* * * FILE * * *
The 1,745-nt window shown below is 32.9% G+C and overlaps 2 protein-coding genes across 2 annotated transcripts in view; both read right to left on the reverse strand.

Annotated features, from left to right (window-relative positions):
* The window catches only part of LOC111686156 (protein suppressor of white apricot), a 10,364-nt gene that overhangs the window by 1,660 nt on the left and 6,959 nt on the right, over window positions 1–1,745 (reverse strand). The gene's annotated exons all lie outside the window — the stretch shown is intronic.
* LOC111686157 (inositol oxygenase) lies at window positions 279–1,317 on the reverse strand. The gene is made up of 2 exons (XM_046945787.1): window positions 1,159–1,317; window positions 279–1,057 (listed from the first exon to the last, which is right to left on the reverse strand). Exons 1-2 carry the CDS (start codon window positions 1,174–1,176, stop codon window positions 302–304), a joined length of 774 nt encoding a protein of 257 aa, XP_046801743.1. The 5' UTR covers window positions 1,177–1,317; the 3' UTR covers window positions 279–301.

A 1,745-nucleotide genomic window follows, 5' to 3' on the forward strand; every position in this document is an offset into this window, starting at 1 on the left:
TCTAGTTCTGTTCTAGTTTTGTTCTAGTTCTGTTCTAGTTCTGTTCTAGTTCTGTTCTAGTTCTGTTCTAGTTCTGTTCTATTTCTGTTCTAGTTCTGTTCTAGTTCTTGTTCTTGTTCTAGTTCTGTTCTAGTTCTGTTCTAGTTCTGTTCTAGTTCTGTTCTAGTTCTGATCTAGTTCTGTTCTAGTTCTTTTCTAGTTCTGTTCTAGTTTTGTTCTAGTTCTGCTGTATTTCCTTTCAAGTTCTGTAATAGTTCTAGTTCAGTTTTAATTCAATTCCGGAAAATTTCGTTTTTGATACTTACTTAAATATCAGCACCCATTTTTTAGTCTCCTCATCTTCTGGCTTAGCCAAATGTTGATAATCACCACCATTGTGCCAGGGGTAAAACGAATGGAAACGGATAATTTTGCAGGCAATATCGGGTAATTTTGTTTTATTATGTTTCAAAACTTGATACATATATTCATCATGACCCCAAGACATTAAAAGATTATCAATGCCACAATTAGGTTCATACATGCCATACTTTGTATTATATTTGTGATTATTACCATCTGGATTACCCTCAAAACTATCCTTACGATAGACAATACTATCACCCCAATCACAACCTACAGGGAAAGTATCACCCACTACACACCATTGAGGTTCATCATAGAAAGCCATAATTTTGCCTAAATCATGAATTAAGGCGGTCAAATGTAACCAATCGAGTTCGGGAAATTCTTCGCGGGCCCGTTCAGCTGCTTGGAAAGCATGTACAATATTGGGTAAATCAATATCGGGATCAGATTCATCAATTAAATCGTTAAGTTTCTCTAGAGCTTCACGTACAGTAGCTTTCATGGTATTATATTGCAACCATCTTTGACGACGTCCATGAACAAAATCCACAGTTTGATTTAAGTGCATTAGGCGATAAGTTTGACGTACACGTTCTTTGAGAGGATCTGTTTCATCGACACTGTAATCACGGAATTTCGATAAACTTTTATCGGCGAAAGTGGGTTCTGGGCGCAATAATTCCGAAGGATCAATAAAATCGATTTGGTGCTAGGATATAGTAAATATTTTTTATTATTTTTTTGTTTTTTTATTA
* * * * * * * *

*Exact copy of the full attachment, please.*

The 1,745-nt window shown below is 32.9% G+C and overlaps 2 protein-coding genes across 2 annotated transcripts in view; both read right to left on the reverse strand.

Annotated features, from left to right (window-relative positions):
* The window catches only part of LOC111686156 (protein suppressor of white apricot), a 10,364-nt gene that overhangs the window by 1,660 nt on the left and 6,959 nt on the right, over window positions 1–1,745 (reverse strand). The gene's annotated exons all lie outside the window — the stretch shown is intronic.
* LOC111686157 (inositol oxygenase) lies at window positions 279–1,317 on the reverse strand. The gene is made up of 2 exons (XM_046945787.1): window positions 1,159–1,317; window positions 279–1,057 (listed from the first exon to the last, which is right to left on the reverse strand). Exons 1-2 carry the CDS (start codon window positions 1,174–1,176, stop codon window positions 302–304), a joined length of 774 nt encoding a protein of 257 aa, XP_046801743.1. The 5' UTR covers window positions 1,177–1,317; the 3' UTR covers window positions 279–301.

A 1,745-nucleotide genomic window follows, 5' to 3' on the forward strand; every position in this document is an offset into this window, starting at 1 on the left:
TCTAGTTCTGTTCTAGTTTTGTTCTAGTTCTGTTCTAGTTCTGTTCTAGTTCTGTTCTAGTTCTGTTCTAGTTCTGTTCTATTTCTGTTCTAGTTCTGTTCTAGTTCTTGTTCTTGTTCTAGTTCTGTTCTAGTTCTGTTCTAGTTCTGTTCTAGTTCTGTTCTAGTTCTGATCTAGTTCTGTTCTAGTTCTTTTCTAGTTCTGTTCTAGTTTTGTTCTAGTTCTGCTGTATTTCCTTTCAAGTTCTGTAATAGTTCTAGTTCAGTTTTAATTCAATTCCGGAAAATTTCGTTTTTGATACTTACTTAAATATCAGCACCCATTTTTTAGTCTCCTCATCTTCTGGCTTAGCCAAATGTTGATAATCACCACCATTGTGCCAGGGGTAAAACGAATGGAAACGGATAATTTTGCAGGCAATATCGGGTAATTTTGTTTTATTATGTTTCAAAACTTGATACATATATTCATCATGACCCCAAGACATTAAAAGATTATCAATGCCACAATTAGGTTCATACATGCCATACTTTGTATTATATTTGTGATTATTACCATCTGGATTACCCTCAAAACTATCCTTACGATAGACAATACTATCACCCCAATCACAACCTACAGGGAAAGTATCACCCACTACACACCATTGAGGTTCATCATAGAAAGCCATAATTTTGCCTAAATCATGAATTAAGGCGGTCAAATGTAACCAATCGAGTTCGGGAAATTCTTCGCGGGCCCGTTCAGCTGCTTGGAAAGCATGTACAATATTGGGTAAATCAATATCGGGATCAGATTCATCAATTAAATCGTTAAGTTTCTCTAGAGCTTCACGTACAGTAGCTTTCATGGTATTATATTGCAACCATCTTTGACGACGTCCATGAACAAAATCCACAGTTTGATTTAAGTGCATTAGGCGATAAGTTTGACGTACACGTTCTTTGAGAGGATCTGTTTCATCGACACTGTAATCACGGAATTTCGATAAACTTTTATCGGCGAAAGTGGGTTCTGGGCGCAATAATTCCGAAGGATCAATAAAATCGATTTGGTGCTAGGATATAGTAAATATTTTTTATTATTTTTTTGTTTTTTTATTA